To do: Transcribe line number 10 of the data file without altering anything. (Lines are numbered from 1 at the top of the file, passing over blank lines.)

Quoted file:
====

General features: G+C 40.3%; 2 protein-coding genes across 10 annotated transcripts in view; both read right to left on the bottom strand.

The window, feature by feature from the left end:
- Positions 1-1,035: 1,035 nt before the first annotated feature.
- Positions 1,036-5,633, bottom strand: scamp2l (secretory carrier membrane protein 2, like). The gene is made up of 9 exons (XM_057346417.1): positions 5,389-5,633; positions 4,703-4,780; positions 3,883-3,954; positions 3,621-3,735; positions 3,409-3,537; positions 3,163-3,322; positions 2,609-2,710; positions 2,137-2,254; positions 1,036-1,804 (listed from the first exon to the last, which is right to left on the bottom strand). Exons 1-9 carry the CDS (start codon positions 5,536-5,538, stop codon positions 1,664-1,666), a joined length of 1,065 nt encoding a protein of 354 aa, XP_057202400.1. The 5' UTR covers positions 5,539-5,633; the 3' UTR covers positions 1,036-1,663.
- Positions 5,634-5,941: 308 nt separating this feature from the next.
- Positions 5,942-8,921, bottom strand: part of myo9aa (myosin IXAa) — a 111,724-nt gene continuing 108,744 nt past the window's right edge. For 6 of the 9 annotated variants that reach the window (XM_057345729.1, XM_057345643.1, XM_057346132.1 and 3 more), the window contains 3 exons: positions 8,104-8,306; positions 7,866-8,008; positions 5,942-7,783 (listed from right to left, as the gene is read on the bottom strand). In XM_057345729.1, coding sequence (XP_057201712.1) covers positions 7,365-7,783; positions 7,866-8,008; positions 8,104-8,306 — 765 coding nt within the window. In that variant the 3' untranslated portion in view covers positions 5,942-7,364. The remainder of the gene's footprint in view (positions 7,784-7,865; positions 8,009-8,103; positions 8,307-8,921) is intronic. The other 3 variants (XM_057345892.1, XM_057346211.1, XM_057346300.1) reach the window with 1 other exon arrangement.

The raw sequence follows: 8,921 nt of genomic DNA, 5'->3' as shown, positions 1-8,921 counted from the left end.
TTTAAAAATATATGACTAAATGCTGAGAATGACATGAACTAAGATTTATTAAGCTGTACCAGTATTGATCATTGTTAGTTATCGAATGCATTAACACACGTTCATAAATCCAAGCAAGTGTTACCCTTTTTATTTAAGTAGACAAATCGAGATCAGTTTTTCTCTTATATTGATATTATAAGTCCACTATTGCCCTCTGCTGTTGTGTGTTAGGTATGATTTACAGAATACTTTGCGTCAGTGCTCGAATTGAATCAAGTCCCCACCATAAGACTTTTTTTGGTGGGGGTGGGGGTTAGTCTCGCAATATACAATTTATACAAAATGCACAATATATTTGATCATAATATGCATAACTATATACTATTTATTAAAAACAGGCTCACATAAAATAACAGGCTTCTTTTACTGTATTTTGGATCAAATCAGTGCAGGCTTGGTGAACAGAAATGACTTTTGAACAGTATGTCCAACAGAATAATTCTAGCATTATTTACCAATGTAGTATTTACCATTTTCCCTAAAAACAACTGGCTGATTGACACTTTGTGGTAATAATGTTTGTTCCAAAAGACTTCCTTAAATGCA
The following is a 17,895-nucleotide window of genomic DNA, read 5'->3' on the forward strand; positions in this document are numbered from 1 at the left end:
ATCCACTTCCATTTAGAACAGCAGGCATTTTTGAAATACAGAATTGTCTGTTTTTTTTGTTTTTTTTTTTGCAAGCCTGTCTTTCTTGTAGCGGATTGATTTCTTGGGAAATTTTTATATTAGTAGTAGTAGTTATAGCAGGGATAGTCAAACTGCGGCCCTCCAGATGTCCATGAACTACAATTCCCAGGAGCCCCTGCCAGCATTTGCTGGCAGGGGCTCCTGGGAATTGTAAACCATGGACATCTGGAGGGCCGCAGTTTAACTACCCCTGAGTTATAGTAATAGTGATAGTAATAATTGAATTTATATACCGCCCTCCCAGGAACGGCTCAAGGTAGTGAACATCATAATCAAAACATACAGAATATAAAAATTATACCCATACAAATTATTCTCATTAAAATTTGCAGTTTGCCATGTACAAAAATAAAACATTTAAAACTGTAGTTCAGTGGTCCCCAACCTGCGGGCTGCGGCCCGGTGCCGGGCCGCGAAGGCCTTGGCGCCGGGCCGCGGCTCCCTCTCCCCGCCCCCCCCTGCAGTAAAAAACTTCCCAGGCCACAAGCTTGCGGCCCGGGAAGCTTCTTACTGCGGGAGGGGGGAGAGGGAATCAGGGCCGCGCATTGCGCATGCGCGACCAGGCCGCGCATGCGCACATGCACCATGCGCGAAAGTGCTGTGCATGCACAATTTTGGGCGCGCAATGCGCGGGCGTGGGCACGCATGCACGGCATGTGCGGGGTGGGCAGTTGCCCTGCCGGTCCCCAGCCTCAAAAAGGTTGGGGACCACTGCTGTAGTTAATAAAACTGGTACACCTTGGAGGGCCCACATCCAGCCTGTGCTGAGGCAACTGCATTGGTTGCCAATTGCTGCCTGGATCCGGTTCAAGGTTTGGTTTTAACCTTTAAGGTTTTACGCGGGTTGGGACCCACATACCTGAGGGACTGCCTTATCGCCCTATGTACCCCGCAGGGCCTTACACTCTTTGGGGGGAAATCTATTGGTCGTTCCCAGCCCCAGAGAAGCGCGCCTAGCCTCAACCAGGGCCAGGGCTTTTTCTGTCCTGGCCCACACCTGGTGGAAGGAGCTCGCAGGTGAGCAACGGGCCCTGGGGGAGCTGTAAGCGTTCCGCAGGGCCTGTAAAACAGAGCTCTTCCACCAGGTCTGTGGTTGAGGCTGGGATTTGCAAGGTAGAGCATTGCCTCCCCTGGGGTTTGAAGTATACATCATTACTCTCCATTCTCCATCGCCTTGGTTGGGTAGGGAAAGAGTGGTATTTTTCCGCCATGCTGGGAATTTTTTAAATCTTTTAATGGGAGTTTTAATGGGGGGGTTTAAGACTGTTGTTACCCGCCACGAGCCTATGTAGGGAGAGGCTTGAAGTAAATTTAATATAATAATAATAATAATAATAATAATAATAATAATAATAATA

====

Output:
ATCCACTTCCATTTAGAACAGCAGGCATTTTTGAAATACAGAATTGTCTGTTTTTTTTGTTTTTTTTTTTGCAAGCCTGTCTTTCTTGTAGCGGATTGATTTCTTGGGAAATTTTTATATTAGTAGTAGTAGTTATAGCAGGGATAGTCAAACTGCGGCCCTCCAGATGTCCATGAACTACAATTCCCAGGAGCCCCTGCCAGCATTTGCTGGCAGGGGCTCCTGGGAATTGTAAACCATGGACATCTGGAGGGCCGCAGTTTAACTACCCCTGAGTTATAGTAATAGTGATAGTAATAATTGAATTTATATACCGCCCTCCCAGGAACGGCTCAAGGTAGTGAACATCATAATCAAAACATACAGAATATAAAAATTATACCCATACAAATTATTCTCATTAAAATTTGCAGTTTGCCATGTACAAAAATAAAACATTTAAAACTGTAGTTCAGTGGTCCCCAACCTGCGGGCTGCGGCCCGGTGCCGGGCCGCGAAGGCCTTGGCGCCGGGCCGCGGCTCCCTCTCCCCGCCCCCCCCTGCAGTAAAAAACTTCCCAGGCCACAAGCTTGCGGCCCGGGAAGCTTCTTACTGCGGGAGGGGGGAGAGGGAATCAGGGCCGCGCATTGCGCATGCGCGACCAGGCCGCGCATGCGCACATGCACCATGCGCGAAAGTGCTGTGCATGCACAATTTTGGGCGCGCAATGCGCGGGCGTGGGCACGCATGCACGGCATGTGCGGGGTGGGCAGTTGCCCTGCCGGTCCCCAGCCTCAAAAAGGTTGGGGACCACTGCTGTAGTTAATAAAACTGGTACACCTTGGAGGGCCCACATCCAGCCTGTGCTGAGGCAACTGCATTGGTTGCCAATTGCTGCCTGGATCCGGTTCAAGGTTTGGTTTTAACCTTTAAGGTTTTACGCGGGTTGGGACCCACATACCTGAGGGACTGCCTTATCGCCCTATGTACCCCGCAGGGCCTTACACTCTTTGGGGGGAAATCTATTGGTCGTTCCCAGCCCCAGAGAAGCGCGCCTAGCCTCAACCAGGGCCAGGGCTTTTTCTGTCCTGGCCCACACCTGGTGGAAGGAGCTCGCAGGTGAGCAACGGGCCCTGGGGGAGCTGTAAGCGTTCCGCAGGGCCTGTAAAACAGAGCTCTTCCACCAGGTCTGTGGTTGAGGCTGGGATTTGCAAGGTAGAGCATTGCCTCCCCTGGGGTTTGAAGTATACATCATTACTCTCCATTCTCCATCGCCTTGGTTGGGTAGGGAAAGAGTGGTATTTTTCCGCCATGCTGGGAATTTTTTAAATCTTTTAATGGGAGTTTTAATGGGGGGGTTTAAGACTGTTGTTACCCGCCACGAGCCTATGTAGGGAGAGGCTTGAAGTAAATTTAATATAATAATAATAATAATAATAATAATAATAATAATAATAATA